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The Art of Speaking  

Learn how to breathe

How do you breathe? 

Unless you’ve had voice lessons or athletic training, most likely your breathing is shallow, misdirected, and lacking in control. 

Correct, natural breathing is the foundation of a good voice. Failure to breathe properly is a leading cause of poor speaking volume.

Watch an infant or a dog or cat lying asleep. The entire body is relaxed and the abdominal muscles work with every breath. The muscular movement is almost entirely below the ribs. 

You can judge the correctness of your own breathing by watching your shoulders. If they are raised as you inhale, you’re missing the deep, abdominal breathing effect that is natural and correct.

Here are 10 exercises that will help you develop proper breathing and improve your vocal volume. 

  • 1. Exhale all air from your lungs. Continue pushing it out even after you feel it’s totally expelled.
  • When no more air can be forced out, you will automatically inhale. Inhale deeply. Observe how the air rushes in.
  • Only a deep, full inhalation will satisfy your hunger for air. Repeat this process frequently, but not more than three or four times at each repetition. 
     
  • 2. Exhale comfortably. Then take a moderately filling breath, not crowding your capacity. Hold it for 15 seconds, then exhale quietly. Repeat this process frequently for several days. 
  • Then gradually increase your holding time to 20 seconds, 30 seconds, and 45 seconds. Eventually, you will be able to hold your breath for a full minute.
  • This exercise will help you to develop breath control by strengthening your diaphragm and related muscles. 
     
  • 3. Standing erect, inhale with five quick, short gasps through an open mouth. You will notice that you cannot gasp like this without using your diaphragm.
  • Five gasps should fill you to capacity. Then exhale in five quick gasps or puffs. Next, practice gasping and puffing through your nose with your mouth closed. 
     
  • 4. Laugh heartily with a big Ha Ha Ha. Carry this through to complete exhalation, then inhale deeply and quickly. 
     
  • 5. Close your lips and laugh soundlessly through your nose. You will exercise your diaphragm whether you breathe through your mouth or your nose, but laughing silently through your nose will promote better control.
     
  • 6. Lie on your back. Place a book on your diaphragm. Try to relax each part of your body, then concentrate on the movement of your diaphragm.
  • As you inhale, the book rises. As you exhale, flatten your abdomen as much as you can.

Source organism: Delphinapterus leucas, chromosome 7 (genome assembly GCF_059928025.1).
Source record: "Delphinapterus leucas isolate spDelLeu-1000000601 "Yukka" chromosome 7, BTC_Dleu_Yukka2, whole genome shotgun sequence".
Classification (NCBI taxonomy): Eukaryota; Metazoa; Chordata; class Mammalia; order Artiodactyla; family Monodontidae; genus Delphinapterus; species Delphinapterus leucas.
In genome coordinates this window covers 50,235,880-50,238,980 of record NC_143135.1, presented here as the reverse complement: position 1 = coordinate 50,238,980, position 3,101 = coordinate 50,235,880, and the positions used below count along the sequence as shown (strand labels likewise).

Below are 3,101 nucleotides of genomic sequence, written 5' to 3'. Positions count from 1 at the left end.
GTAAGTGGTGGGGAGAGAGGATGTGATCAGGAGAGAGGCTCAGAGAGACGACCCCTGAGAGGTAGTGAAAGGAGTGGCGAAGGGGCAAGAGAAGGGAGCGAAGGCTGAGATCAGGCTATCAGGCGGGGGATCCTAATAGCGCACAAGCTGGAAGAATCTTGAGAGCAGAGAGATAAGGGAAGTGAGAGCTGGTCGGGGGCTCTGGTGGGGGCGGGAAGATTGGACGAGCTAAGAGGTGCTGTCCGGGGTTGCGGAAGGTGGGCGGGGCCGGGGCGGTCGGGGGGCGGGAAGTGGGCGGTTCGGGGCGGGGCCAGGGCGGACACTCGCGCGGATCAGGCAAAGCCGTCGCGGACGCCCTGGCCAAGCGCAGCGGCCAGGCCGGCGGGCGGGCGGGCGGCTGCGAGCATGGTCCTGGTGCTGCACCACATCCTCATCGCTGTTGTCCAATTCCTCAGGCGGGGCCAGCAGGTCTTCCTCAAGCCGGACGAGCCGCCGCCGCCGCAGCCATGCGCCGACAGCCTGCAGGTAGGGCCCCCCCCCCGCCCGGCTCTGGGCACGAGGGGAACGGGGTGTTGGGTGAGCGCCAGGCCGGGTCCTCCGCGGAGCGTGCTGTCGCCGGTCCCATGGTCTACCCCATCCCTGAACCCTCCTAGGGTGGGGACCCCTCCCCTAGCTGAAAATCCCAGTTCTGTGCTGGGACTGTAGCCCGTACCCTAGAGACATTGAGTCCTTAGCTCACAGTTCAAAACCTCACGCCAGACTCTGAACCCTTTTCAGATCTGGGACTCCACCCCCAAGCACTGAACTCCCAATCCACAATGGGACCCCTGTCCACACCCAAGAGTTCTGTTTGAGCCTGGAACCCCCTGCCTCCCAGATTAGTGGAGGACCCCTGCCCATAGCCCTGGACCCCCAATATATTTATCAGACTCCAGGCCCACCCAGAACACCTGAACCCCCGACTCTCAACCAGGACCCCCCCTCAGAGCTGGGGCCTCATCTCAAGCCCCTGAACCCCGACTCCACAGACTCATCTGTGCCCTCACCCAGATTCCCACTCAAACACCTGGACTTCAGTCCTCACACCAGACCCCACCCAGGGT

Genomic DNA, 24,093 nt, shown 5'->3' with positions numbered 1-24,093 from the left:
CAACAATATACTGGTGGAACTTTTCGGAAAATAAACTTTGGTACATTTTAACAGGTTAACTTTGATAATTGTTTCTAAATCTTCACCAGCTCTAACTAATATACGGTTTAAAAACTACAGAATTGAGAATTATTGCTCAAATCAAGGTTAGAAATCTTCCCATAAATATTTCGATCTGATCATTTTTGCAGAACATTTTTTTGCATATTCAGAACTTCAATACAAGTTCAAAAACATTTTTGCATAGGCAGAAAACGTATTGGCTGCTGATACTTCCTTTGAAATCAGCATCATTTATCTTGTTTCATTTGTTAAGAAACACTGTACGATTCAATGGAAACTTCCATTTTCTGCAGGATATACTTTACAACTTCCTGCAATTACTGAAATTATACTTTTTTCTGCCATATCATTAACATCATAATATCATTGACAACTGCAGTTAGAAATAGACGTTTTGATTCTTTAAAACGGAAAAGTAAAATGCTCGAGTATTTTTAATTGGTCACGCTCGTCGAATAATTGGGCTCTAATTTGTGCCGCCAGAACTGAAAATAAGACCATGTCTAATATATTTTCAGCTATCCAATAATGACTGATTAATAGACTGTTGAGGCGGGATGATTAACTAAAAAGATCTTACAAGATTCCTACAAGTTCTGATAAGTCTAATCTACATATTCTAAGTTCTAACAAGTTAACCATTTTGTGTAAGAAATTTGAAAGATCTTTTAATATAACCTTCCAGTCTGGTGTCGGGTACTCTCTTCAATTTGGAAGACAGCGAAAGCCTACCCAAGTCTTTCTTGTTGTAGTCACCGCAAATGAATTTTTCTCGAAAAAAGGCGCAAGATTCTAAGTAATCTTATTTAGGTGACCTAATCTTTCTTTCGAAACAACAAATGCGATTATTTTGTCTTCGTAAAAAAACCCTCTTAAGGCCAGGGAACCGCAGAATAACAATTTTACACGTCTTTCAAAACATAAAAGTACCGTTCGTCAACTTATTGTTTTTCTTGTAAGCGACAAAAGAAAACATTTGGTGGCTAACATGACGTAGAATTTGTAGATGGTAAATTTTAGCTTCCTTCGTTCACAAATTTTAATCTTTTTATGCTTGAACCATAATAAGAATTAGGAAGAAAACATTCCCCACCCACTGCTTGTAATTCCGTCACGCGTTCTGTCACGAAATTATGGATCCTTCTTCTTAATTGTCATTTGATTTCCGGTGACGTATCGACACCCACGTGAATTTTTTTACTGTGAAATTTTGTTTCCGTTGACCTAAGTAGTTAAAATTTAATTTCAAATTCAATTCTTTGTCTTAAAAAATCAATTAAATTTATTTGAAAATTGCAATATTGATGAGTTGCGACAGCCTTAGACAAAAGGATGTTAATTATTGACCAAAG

• Repeat this exercise until you automatically expand and contract your waist as you breathe.
     
  • 7. Stand, then bend over as if to touch your toes, but just hang limply. Remain in this position for a full minute, then straighten and repeat the exercise.
  • Your breath is expelled naturally when you bend at the waist.
     
  • 8. Standing, place your hands on your hips, lean your head back, look at the ceiling, and yawn. Your waist will expand as your diaphragm flattens and draws in air. Then, as you exhale, produce the sound ah, holding it as long as you can without discomfort.
     
  • 9. Standing, take a deep breath. As you exhale, count aloud from one to five on a single breath. Repeat the exercise, counting from one to 10. Do not strain. Allow the air to flow easily.
     
  • 10. Read aloud a paragraph that contains a mixture of short and long sentences. Read each sentence on a single breath, if possible, inhaling before the sentence, then controlling your exhalation as you read.

Do not think that you must fill your lungs to capacity before speaking. Your brain controls the amount of air needed with each breath.

Keep your breathing easy and comfortable. 

The preceding exercises will help you increase breathing strength and technique. But when you speak, keep your breathing quiet and natural so that the audience won’t notice it.

Breathe easily at natural pauses. And if you’re using a microphone, be especially careful that the microphone does not pick up your breathing sounds and transmit them to your listeners.

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About the Author

The mission of a Toastmaster Club is to provide a mutually supportive and positive learning environment that offers every member the opportunity to develop communication and leadership skills, which in turn foster self-confidence and personal growth.

There are eight Toastmasters clubs in the Central Okanagan.

For more information and/or to find a club near you, check http://www.toastmasters.org.



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The views expressed are strictly those of the author and not necessarily those of Castanet. Castanet does not warrant the contents.

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